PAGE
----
film

Egyptian
KUOW Photo/Bond Huberman

Seattle cinephiles were shocked and saddened when the venerable Egyptian Theater shut its doors in 2013.

Built as a Masonic Temple in 1915, the historic building on Pine and Broadway was transformed into a movie house in 1980.

As part of a series called "My Big Break," All Things Considered is collecting stories of triumph, big and small. These are the moments when everything seems to click, and people leap forward into their careers.

Georgia Durante's life has taken some unexpected turns. She was a model for Kodak — a "Kodak Girl" — who went on to do TV and commercial work as a stunt driver. In the '90s, she appeared in Chevrolet ads and was the stunt double for Cindy Crawford in a Pepsi commercial.

Film director John Sayles is in town with his partner in life and film, Maggie Renzi, ahead of the Port Townsend Film Festival. The two spoke with KUOW’s Marcie Sillman about their unique journey in filmmaking.

Sayles traces his interest in filmmaking back to his childhood. His family would head to a drive-in theater for hours of entertainment.

KUOW Photo/Bond Huberman

Marcie Sillman interviews Seattle filmmaker Lynn Shelton about her sixth feature film, "Laggies," which opens SIFF's Women in Cinema Festival. The movie will have a wide theatrical release in October.

Jeannie Yandel talks with documentarian Ken Burns about what makes a good story. His new series, "The Roosevelts," airs September 14 on PBS.

Gillian Flynn's novel, "Gone Girl."

Welcome to the scary summer reading edition of Speakers Forum. This week you’ll be encouraged by our guest Gillian Flynn to read her best-selling novel, "Gone Girl," before the movie comes out in October.

You’ll hear her read the duly infamous “cool girl” passage, and learn the gritty details of her unusual writing technique. And as an added bonus, you’ll get Seattle writer Maria Semple’s take on the Flynn phenomenon.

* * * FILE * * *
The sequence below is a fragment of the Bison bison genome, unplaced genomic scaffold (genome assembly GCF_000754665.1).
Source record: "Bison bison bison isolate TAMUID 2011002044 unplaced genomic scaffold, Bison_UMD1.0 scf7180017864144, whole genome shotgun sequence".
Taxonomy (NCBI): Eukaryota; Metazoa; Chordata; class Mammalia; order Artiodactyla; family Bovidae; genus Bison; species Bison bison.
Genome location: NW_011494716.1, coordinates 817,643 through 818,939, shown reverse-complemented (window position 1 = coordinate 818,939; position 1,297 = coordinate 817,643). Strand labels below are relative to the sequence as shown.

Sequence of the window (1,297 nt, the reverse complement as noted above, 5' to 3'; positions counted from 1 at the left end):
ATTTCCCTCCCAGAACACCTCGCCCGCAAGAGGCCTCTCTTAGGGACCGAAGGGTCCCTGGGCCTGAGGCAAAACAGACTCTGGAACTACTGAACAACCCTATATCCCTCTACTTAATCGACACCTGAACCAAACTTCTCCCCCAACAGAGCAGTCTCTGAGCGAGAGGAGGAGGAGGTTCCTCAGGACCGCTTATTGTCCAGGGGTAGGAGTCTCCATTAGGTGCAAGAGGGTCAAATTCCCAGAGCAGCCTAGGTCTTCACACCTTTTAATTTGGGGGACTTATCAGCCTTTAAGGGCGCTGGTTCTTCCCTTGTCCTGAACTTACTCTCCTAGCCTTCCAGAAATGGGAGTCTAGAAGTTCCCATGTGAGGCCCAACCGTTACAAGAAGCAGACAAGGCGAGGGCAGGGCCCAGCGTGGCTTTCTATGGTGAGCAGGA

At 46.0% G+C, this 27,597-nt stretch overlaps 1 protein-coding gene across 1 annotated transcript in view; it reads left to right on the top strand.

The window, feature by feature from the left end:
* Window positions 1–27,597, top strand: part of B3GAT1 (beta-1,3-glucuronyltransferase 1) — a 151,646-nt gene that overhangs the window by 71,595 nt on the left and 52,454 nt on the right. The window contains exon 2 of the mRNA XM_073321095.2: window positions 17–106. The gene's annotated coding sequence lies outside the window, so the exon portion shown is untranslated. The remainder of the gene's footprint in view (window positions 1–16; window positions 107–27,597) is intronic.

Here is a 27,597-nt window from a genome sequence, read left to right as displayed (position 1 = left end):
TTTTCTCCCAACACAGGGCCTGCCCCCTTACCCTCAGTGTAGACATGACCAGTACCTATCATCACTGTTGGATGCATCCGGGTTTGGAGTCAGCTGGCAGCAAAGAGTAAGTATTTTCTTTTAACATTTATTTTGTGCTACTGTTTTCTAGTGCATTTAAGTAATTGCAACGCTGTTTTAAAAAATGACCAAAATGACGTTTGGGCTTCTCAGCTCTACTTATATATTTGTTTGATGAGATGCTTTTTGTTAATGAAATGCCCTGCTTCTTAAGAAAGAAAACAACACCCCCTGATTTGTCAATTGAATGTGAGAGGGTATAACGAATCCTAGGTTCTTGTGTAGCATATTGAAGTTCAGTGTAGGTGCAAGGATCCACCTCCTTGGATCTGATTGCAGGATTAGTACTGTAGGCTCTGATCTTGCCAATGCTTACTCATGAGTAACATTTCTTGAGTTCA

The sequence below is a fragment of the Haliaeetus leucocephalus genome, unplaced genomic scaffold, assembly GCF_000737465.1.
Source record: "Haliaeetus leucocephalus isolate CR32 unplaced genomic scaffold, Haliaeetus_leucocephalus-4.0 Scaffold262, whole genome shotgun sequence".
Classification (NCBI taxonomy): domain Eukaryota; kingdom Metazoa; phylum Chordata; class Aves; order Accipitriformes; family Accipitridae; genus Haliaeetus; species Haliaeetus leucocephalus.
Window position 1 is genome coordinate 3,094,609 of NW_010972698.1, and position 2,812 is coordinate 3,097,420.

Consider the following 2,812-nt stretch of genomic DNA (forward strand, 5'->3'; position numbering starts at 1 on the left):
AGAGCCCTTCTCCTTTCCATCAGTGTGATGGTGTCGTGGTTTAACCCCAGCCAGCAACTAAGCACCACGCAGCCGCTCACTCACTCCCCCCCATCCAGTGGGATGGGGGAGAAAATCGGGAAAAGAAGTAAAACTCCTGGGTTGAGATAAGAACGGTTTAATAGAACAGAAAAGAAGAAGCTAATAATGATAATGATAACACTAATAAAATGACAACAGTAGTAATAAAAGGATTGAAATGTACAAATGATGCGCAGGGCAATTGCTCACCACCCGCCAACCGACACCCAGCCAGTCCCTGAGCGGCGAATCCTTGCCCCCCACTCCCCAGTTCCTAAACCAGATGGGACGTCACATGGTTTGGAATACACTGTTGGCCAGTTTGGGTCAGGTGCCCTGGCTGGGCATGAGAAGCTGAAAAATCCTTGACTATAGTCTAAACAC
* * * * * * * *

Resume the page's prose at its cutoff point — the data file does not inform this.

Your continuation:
Flickr Photo/Java Colleen (CC-BY-NC-ND)

Marcie Sillman talks to professor Robert Thompson, director of the Bleier Center for Television and Popular Culture at Syracuse University, about the rise and fall of video stores and what their value is in the community.

Ross Reynolds speaks with Issaquah-based filmmaker Taylor Guterson about his new film, "Burkholder," which opens at SIFF on Friday. 

Guterson doesn't use a script. He suggested situations and let the actors improvise lending a documentary feel to many scenes.

PBS/Ken Burns

Ross Reynolds talks with filmmaker Ken Burns about his new documentary, "The Address."

The film captures the story of a school for boys with learning differences and disabilities in Vermont where the students are encouraged to recite President Abraham Lincoln's Gettysburg Address.

Steve McQueen's film "12 Years a Slave" is nominated for nine Academy Awards.

The 86th annual Academy Awards is this Sunday, and one of the films expected to take home the Oscar is Steve McQueen’s “12 Years a Slave.”

Photo by Tonya Wise/Invision/AP

Ross Reynolds talks with Almost Live alum Bob Nelson about the film, "Nebraska."

Nelson, who now lives on Whidbey Island, is nominated for an Academy Award for Best Original Screenplay. "Nebraska" is up for six Oscars this Sunday.

Shirley Temple, who charmed the nation as a child movie star in the 1930s and went on to become one of the nation's diplomats in posts that included ambassador to Czechoslovakia during the Cold War, has died.

She was 85.

The Associated Press writes that publicist Cheryl Kagan says the actress, known as Shirley Temple Black in her private life, died late Monday evening at her home near San Francisco. Kagan tells the AP that Temple's family and caregivers were with her.

Flickr Photo/Elen Nivrae

Marcie Sillman talks with Seattle filmmaker Lynn Shelton about the shake up at City of Seattle's Office of Film and Music.

Keith Curry wanted to be a career soldier, but injuries he sustained while deployed to Iraq ended that future.

“So,” Curry asked himself, “how can I continue to contribute?”

Let's Go To The Movies!

Aug 28, 2013
Flickr Photo/m4tik

This hour on The Conversation, we leave radio for the big screen to talk to some of our favorite filmmakers. Grab some overpriced popcorn and candy and listen to interviews with the late Nora Ephron, director Guillermo del Toro, director Paul Verhoeven and film historian David Thompson.

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